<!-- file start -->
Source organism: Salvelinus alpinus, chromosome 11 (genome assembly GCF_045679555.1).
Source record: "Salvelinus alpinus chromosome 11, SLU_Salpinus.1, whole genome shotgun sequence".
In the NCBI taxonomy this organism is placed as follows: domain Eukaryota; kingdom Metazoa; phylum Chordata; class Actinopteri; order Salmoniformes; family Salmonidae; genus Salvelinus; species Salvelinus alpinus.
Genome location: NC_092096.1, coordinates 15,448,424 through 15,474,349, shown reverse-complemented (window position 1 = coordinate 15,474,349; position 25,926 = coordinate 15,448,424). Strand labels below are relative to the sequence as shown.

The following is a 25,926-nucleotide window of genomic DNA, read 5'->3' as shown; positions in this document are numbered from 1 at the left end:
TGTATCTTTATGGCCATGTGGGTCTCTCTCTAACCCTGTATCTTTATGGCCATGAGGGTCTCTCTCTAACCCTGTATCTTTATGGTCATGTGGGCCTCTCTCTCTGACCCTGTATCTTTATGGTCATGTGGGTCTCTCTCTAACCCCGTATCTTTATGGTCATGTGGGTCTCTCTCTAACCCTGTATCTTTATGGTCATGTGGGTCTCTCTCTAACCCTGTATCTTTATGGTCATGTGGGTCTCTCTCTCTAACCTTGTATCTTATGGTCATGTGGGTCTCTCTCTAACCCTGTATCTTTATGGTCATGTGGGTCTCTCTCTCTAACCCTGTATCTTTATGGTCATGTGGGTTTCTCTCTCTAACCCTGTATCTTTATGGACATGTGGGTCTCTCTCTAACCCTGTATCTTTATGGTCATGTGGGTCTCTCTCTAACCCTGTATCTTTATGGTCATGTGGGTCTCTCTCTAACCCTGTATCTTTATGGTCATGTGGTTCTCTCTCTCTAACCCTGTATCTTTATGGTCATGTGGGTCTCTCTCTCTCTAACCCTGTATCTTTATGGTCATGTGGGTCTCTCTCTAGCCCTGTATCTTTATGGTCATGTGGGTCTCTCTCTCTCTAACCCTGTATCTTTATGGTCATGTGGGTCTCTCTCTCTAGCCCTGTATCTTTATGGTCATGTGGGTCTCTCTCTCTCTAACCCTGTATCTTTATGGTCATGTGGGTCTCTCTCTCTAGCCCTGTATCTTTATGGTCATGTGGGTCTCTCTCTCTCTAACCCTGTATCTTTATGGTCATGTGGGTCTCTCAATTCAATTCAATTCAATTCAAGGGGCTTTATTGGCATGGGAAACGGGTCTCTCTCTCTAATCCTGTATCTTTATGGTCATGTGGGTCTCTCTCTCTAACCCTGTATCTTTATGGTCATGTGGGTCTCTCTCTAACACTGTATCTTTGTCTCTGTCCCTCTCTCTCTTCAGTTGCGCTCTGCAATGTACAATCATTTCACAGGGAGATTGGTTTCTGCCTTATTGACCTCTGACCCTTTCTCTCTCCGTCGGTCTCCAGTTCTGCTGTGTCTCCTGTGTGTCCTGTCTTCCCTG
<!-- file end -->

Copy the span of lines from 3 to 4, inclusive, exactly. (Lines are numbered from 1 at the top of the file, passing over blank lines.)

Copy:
In the NCBI taxonomy this organism is placed as follows: domain Eukaryota; kingdom Metazoa; phylum Chordata; class Actinopteri; order Salmoniformes; family Salmonidae; genus Salvelinus; species Salvelinus alpinus.
Genome location: NC_092096.1, coordinates 15,448,424 through 15,474,349, shown reverse-complemented (window position 1 = coordinate 15,474,349; position 25,926 = coordinate 15,448,424). Strand labels below are relative to the sequence as shown.